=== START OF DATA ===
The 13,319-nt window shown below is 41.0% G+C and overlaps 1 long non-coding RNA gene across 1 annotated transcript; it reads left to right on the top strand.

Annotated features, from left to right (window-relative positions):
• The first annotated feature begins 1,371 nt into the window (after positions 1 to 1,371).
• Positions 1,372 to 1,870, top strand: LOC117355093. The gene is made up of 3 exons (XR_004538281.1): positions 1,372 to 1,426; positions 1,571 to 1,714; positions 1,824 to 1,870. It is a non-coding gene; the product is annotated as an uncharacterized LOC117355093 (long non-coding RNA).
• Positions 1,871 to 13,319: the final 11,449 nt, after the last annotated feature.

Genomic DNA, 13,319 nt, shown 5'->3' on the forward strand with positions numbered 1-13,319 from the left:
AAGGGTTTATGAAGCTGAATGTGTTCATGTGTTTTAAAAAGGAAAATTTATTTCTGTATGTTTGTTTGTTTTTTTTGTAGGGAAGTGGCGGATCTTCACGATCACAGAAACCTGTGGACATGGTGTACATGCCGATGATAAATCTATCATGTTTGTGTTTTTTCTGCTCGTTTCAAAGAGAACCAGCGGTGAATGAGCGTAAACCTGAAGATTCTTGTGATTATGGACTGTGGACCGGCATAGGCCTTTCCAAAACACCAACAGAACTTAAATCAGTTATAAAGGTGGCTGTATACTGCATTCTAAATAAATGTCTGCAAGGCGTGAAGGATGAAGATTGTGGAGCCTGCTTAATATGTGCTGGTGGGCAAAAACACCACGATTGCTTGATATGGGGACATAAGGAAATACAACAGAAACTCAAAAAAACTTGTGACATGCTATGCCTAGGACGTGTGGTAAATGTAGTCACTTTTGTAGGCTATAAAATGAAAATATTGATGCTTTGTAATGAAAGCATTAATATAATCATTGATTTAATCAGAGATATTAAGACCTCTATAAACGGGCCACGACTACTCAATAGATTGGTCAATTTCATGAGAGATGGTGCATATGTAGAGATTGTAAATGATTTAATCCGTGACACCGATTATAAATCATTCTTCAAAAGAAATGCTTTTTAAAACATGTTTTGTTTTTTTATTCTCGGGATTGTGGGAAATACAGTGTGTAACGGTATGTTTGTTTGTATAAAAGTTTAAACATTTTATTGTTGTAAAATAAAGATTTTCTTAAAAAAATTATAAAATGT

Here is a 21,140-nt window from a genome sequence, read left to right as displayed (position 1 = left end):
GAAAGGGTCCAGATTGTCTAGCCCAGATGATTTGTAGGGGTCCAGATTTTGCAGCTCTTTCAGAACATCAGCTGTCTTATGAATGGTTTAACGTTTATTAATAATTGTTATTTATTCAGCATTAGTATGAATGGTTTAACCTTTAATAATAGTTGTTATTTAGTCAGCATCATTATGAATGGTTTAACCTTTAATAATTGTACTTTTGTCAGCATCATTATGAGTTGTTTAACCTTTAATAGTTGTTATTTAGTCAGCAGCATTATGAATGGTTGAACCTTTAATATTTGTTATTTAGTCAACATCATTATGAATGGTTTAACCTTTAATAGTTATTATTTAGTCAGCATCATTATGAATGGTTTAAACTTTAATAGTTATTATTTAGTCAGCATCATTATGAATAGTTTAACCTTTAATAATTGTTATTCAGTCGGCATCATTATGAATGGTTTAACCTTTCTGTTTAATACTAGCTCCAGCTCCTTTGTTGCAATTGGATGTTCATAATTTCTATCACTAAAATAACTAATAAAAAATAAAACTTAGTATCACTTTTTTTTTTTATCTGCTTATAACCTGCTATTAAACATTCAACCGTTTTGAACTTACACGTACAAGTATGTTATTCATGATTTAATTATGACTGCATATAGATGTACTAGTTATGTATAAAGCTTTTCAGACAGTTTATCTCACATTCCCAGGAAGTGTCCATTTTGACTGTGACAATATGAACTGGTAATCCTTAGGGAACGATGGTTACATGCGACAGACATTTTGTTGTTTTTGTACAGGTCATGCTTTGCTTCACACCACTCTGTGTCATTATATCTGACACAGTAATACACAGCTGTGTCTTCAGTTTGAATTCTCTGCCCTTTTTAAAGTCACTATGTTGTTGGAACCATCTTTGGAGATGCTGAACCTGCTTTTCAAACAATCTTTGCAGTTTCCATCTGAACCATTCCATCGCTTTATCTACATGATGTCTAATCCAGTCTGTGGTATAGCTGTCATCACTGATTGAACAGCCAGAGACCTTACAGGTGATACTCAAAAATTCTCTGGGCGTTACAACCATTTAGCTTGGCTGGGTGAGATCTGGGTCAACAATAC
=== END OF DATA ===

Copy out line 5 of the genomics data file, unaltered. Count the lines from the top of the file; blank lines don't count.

• Positions 1,871 to 13,319: the final 11,449 nt, after the last annotated feature.